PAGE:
In Kolkata, DOMI patients were identified in screening clinics specifically set up for the DOMI disease burden studies. Patients were then directed to private healthcare providers and reimbursed for treatment expense. A few cases were hospitalized in the two public hospitals serving the study area. Although there is a public healthcare service provision system, many of people in disadvantaged urban areas (estimated by local team at 30%) rely on private healthcare.

Total costs per episode of cholera

The total costs due to an episode of cholera were the sum of the patients' cost and the public cost. To reflect the different cost structures, we obtained separate estimates of treatment costs for outpatient care and in-patient care.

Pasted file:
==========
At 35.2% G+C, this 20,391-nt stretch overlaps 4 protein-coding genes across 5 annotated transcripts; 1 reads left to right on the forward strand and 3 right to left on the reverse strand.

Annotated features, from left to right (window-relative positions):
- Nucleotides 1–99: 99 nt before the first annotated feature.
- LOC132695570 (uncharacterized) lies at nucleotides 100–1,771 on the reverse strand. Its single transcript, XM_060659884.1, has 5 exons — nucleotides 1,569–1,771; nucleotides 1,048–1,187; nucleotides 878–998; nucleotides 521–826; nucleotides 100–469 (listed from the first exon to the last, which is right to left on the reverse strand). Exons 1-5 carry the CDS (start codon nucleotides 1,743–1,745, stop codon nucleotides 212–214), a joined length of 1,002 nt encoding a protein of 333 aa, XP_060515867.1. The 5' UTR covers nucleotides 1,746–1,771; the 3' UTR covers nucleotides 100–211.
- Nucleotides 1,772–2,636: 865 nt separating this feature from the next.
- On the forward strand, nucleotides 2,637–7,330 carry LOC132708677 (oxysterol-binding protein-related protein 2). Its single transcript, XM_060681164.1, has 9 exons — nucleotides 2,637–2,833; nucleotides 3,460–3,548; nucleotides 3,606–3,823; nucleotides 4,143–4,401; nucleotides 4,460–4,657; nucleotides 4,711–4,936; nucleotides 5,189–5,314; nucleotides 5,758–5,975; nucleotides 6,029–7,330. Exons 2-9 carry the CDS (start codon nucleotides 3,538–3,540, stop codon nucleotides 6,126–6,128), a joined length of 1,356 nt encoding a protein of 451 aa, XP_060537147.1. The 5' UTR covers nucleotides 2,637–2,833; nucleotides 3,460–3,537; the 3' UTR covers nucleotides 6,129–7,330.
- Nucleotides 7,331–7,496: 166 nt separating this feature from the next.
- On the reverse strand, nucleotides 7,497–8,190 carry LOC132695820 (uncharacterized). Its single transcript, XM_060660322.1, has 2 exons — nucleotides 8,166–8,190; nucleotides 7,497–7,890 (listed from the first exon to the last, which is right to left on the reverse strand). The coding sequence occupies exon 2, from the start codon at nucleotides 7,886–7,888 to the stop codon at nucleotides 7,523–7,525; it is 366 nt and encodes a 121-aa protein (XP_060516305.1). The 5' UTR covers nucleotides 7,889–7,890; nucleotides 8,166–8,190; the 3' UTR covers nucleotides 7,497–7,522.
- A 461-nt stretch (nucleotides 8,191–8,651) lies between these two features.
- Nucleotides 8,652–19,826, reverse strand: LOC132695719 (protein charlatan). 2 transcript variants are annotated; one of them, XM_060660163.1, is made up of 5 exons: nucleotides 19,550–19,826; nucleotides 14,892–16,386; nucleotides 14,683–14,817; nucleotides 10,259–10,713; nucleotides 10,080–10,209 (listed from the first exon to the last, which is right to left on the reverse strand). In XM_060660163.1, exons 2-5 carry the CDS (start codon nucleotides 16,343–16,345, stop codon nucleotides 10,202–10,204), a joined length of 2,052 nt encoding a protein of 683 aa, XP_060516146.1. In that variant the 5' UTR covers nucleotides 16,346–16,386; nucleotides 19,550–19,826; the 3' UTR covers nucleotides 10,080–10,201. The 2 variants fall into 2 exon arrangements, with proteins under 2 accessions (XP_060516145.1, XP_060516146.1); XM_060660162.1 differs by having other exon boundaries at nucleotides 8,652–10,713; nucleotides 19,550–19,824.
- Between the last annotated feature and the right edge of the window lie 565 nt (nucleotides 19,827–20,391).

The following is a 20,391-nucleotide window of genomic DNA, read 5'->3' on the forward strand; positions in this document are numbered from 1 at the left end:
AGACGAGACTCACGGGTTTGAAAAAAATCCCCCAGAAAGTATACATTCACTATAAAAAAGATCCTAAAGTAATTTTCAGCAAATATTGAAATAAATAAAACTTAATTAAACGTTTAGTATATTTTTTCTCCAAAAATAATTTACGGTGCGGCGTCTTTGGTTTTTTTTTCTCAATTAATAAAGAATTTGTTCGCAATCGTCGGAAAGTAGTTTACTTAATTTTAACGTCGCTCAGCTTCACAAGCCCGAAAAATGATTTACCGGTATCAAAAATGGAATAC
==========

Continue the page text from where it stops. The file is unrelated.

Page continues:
Currency

All costs were measured in terms of local currency and converted to US dollars (US$) using the exchange rate at the midpoint of the COI study. These values were adjusted for inflation using the US Bureau of Labor Statistics' consumer price index and expressed in terms of 2005 US$.

These values are not directly comparable across countries because of differences in incomes and prices across countries.

Ethical review

The research protocols for both public and patients' costs were approved by the relevant institutional, national, and local ethical review boards. After explaining the purpose of the study, voluntary verbal consent was obtained from each respondent in the patient COI study prior to the start of the interview.

RESULTS

Patients' costs

Sample size and characteristics

In total, patients' costs were measured for 571 episodes of cholera, 291 in children and 279 in adults. The hospitalization rates used for North Jakarta (22%) and Kolkata (38%) were taken from the disease burden study, which is more accurate than similar data from the COI study because the former relied on clinical treatment data while the latter relied on self-reports. All patients were treated as in-patients in the hospital-based studies in Matlab and Beira.